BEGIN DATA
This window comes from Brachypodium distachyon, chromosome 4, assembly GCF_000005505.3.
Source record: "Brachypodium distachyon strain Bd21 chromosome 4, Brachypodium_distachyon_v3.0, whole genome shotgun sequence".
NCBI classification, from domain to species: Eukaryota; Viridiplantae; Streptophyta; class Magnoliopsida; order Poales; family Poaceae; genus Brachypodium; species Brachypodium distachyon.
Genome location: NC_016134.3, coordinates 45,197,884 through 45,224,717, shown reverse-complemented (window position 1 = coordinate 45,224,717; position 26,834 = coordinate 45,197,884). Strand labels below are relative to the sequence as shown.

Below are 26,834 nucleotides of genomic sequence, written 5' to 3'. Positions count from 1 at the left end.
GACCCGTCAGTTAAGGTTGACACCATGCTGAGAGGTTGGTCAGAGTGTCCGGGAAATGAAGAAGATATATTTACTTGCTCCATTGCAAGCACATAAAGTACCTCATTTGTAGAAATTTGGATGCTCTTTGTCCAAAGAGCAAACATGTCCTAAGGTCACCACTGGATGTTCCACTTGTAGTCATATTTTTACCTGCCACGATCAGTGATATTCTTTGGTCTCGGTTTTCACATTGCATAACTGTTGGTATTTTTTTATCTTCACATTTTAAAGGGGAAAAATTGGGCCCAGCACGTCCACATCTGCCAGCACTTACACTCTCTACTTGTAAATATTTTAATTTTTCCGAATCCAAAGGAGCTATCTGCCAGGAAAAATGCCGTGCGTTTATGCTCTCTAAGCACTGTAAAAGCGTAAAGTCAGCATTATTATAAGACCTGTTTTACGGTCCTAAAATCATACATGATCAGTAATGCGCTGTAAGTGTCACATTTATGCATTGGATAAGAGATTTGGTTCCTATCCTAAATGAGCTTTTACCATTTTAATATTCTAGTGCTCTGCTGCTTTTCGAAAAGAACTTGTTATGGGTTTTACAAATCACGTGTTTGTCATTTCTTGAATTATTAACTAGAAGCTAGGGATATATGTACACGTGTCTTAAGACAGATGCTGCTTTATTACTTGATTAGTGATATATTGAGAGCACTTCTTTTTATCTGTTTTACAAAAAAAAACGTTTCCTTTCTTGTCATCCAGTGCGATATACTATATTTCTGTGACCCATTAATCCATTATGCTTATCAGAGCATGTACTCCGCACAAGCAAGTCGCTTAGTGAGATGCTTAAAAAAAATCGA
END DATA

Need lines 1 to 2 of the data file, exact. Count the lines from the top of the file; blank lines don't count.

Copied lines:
This window comes from Brachypodium distachyon, chromosome 4, assembly GCF_000005505.3.
Source record: "Brachypodium distachyon strain Bd21 chromosome 4, Brachypodium_distachyon_v3.0, whole genome shotgun sequence".